R v Secretary of State for the Home Department, ex parte Cakabay; R v Immigration Appellate Authority, ex parte Secretary of State for the Home Department; Queen's Bench Division (Crown Office List) (Lightman J) 22 October 1997
On an application by the Home Secretary for an order of prohibition, to restrain the Immigration Appellate Authority from entertaining an appeal against his refusal to treat representations by Mahmut Cakabay as a fresh application for asylum and against his refusal to grant asylum in response to that "fresh application", and for declaratory and ancillary relief, the court granted the Home Secretary a declaration to the effect that the special adjudicator had no jurisdiction to hear Mr Cakabay's purported appeal, and that the purported notice of appeal had no effect.
Mr Cakabay, a Turkish national, had applied for leave to enter the United Kingdom on asylum grounds, but his application was refused. His solicitors then applied again for asylum on the basis of new information. The Home Secretary determined that those representations did not constitute a fresh claim for asylum and declined to entertain it as such.
Mr Cakabay sent the Home Secretary a purported notice of appeal to a special adjudicator against his decision to refuse to recognise him as a refugee. On receiving the Home Secretary's response that his decison was not appealable, Mr Cakabay served the purported notice of appeal on the Immigration Appellate Authority, and applied for leave to move for judicial review of the Home Secretary's decision to remove him despite his appeal against the refusal of his fresh claim for asylum. The Home Secretary applied for an order of prohibition and declaratory and ancillary relief. Both applications were before the court, but it had been agreed that the Home Secretary's application should be heard first.
Richard Plender QC and Eleanor Grey (Treasury Solicitor) for the Home Secretary; Andrew Nicol QC and Mark Henderson (Howe & Co) for Mr Cakabay.
Mr Justice Lightman said that the two applications for judicial review before the court revolved around a single issue of law of some importance in the field of immigration law relating to asylum.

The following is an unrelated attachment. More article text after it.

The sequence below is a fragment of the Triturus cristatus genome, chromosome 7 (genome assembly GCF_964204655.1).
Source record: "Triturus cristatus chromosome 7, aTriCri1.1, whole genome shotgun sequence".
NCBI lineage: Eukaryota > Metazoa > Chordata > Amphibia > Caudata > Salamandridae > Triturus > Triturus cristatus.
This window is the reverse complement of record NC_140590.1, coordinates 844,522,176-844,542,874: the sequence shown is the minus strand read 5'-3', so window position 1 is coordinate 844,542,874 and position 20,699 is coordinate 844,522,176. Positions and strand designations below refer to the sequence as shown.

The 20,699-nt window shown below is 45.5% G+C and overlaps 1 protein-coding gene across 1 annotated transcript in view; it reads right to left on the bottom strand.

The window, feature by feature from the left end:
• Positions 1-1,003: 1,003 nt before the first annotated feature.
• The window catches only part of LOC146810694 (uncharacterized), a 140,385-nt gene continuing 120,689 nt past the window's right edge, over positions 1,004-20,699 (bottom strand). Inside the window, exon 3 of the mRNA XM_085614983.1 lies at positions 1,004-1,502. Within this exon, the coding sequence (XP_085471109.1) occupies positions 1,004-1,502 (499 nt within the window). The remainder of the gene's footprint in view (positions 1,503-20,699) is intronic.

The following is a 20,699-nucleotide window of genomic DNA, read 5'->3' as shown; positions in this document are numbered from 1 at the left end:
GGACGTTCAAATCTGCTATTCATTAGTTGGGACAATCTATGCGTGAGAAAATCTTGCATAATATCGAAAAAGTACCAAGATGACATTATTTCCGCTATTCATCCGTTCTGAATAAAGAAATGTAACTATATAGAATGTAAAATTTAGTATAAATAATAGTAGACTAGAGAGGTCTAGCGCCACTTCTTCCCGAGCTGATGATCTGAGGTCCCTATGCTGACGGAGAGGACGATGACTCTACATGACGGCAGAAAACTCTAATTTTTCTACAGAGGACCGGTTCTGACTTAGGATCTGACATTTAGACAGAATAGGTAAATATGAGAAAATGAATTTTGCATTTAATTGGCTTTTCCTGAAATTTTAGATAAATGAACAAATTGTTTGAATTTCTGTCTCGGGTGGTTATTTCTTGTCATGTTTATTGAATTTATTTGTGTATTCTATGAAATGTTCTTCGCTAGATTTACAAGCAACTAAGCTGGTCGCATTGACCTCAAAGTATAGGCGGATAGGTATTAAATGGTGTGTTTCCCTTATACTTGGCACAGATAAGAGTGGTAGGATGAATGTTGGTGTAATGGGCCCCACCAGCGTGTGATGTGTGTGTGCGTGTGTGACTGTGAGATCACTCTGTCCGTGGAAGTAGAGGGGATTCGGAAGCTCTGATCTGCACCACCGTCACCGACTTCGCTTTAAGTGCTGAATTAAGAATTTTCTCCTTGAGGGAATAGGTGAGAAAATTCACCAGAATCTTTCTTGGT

The issue raised was whether the Home Secretary was the sole judge of the question whether a second application for asylum based on new information was a fresh application (subject only to the supervision of the court in judicial review proceedings). There was no clear binding authority on that question.
In his Lordship's judgment, no appeal lay to the special adjudicator. The jurisdiction of the special adjudicator was confined to cases where there was an appeal from a decision of the Home Secretary to the effect set forth in section 8 of the Asylum and Immigration Appeals Act 1993. Unless and until the Home Secretary accepted the further representations as a fresh application there was no occasion for making any decision falling within section 8.
Parliament had not made any special provision conferring a right of appeal against the decision not to treat further representation as a fresh application similar to the right of appeal against the decisions specified in section 8. It might be inferred that Parliament was concerned that such a right of appeal would create a real risk of serious abuse.
The risk of abuse was obviated by conferring on the Home Secretary the sole and unappealable right to decide what was or was not a fresh application, subject only to a challenge by way of jud- icial review proceedings on Wednesbury grounds.
The Home Secretary would be granted the relief sought.
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